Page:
I don’t know who the translator was, but he rendered Camus’s words into wonderful English: I love the alliteration of “rouse up its rats” and “bide”, “bedrooms”, “bookshelves” and “bane”, and the bittersweet last sentence. This is great writing and great translating. de Botton is not great writing.
Reader Chris Taylor from Canberra sends us some animal pictures, but also some distressing picture of the fires that are destroying Australia’s animals and its forests. His notes are indented:
Earlier this year, to get away from the Canberra winter, I spent six weeks on a working trip to a Bush Heritage Australia nature reserve on the Atherton Tablelands of Far North Queensland. I have some photos that you might be able to use.
These first ones are of a Lumholtz’s tree kangaroo (Dendrolagus lumholtzi) family that I saw on the Atherton Tablelands. This is one of two species of tree kangaroo found in Australia; the other species are from New Guinea and surrounding islands. It’s odd to think of a kangaroo living in the canopy of the rain forest, but they are quite adept at getting about in the trees. The Tree Kangaroos probably share a common ancestry with the Rock Wallabies, and have evolved features to help them: long tails for balance, long claws on the front feet (you can see the claws on the female in the first photo) and soft pads on the hind feet to give grip on the branches.
Mother and joey:
Joey on the left, female and male hidden in the leaves:
And the terrible fires:
There’s no wildlife in these, but a few photos of the bushfires in New South Wales. I am a member of the RFS (Rural Fire Service) and have been out to a few of the fires. Most of the time I don’t get a chance to take photos, but here are a few.
As of Monday, bushfires have burnt out a total of over 2.7 million hectares (about 10,600 square miles) in New South Wales alone this year, and there are over 100 fires still active, covering over 2 million hectares. There has been one burning close to home for almost two weeks, so my brigade has been very active in trying to get it under control. The first photo is how it looked from home on 29 November. Two days later, I was out on the fireground helping with logistics. The second and third photos show the extent of the smoke.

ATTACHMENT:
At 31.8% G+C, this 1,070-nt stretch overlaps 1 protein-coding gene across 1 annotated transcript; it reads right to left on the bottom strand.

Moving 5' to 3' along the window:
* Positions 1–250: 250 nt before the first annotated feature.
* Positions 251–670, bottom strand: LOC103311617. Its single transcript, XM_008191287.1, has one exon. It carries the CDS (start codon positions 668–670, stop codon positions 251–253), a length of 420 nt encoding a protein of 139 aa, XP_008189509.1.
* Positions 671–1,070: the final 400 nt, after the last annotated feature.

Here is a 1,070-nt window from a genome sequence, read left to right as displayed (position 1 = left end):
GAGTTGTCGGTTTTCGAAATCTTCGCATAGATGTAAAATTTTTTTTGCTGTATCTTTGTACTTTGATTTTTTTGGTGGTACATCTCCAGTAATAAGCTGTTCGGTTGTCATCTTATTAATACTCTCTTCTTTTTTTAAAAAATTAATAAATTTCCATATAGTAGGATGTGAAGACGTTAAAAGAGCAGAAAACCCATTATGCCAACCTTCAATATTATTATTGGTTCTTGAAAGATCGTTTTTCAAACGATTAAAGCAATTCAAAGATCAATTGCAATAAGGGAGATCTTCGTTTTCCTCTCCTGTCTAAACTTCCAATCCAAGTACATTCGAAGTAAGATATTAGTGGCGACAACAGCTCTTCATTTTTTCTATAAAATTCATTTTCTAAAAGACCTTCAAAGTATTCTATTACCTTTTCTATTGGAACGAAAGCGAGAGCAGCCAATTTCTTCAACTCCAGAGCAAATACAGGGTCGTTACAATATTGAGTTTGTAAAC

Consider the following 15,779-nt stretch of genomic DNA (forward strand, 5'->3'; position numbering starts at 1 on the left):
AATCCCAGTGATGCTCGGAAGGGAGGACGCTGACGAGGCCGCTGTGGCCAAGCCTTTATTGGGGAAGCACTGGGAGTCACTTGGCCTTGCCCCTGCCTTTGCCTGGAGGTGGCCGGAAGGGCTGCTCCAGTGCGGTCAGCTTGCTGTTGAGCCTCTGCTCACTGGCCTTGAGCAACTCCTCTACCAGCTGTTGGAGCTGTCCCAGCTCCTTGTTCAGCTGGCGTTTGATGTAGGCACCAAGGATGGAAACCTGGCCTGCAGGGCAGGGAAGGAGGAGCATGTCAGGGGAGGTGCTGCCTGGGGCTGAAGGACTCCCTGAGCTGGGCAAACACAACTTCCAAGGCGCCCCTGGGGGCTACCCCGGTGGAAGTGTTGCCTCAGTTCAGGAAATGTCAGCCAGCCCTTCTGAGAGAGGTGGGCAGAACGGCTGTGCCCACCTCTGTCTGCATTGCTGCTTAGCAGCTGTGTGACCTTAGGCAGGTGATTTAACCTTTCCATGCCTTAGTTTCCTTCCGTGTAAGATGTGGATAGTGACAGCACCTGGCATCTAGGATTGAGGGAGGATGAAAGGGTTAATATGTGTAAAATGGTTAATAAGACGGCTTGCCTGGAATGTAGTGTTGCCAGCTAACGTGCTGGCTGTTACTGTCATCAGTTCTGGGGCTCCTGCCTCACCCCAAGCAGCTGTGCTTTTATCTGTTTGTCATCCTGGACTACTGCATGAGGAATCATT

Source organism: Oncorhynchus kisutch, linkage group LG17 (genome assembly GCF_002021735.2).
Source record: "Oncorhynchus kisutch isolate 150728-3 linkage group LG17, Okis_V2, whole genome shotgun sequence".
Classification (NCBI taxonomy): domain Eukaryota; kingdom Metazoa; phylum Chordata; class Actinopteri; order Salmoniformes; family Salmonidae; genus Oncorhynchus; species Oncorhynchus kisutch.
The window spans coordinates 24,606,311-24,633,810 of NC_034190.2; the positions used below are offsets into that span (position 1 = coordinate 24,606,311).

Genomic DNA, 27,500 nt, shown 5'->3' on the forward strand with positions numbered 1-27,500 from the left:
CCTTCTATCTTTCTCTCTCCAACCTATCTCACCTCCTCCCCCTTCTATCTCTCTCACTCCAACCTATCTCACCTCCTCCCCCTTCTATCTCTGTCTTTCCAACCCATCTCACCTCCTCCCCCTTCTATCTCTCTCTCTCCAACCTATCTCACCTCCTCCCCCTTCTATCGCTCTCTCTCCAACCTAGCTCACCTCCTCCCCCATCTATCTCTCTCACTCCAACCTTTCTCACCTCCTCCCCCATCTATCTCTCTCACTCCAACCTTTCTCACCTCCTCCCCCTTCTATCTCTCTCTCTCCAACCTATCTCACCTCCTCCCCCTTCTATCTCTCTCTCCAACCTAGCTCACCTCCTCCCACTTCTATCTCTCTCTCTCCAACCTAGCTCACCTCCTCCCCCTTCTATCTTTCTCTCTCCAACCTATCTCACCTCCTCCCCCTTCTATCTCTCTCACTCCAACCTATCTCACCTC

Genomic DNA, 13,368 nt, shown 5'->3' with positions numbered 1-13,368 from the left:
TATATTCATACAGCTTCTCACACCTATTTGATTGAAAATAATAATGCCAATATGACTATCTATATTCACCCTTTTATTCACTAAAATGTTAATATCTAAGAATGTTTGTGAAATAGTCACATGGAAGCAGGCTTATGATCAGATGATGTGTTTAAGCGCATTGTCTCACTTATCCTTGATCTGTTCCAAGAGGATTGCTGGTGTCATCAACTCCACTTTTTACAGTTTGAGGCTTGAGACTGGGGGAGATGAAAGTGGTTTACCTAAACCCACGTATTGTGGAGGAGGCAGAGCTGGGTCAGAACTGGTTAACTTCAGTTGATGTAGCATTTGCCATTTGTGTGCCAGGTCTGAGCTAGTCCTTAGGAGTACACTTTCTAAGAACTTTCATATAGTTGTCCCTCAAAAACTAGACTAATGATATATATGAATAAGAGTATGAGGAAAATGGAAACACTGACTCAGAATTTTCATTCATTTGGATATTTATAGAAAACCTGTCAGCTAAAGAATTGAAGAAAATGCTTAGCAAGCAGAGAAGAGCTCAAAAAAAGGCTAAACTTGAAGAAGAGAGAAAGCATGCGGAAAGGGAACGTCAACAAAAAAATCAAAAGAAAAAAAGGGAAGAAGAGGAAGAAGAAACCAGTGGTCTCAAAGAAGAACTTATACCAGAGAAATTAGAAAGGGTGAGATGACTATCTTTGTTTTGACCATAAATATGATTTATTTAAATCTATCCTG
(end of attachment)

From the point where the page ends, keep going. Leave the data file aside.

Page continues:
Also included two photos from an earlier trip. A waterbombing helicopter in the smoke at Gum Scrub, and fire in the forest at night near Long Flat.
The fire at Notre Dame is out, and much of the main building was spared, though it will take years, if ever, to bring it back to where it was before. I’m not sure about the status of its famous stained-glass windows, though one photo seems to show that a big one is gone, for, after all, the glass was held together with easily-melted lead. The cause of the disaster has not been determined, and may never be.
All in all, it’s not the disaster I feared; here’s what it looks like today:
While I was watching the news last night, they had a special report from a correspondent who was talking about whether the artwork and relics had been saved. She was especially concerned that Jesus’s crown of thorns had been recovered, and I’d forgotten that that relic was even in the Cathedral. In fact, the Cathedral also contains not only a nail supposedly used to secure Jesus to the cross, but a piece of the True Cross itself. The chances that these are real are miniscule; I suspect that if there was a “True Cross”, the pieces of it preserved in various places would be much larger than any execution cross.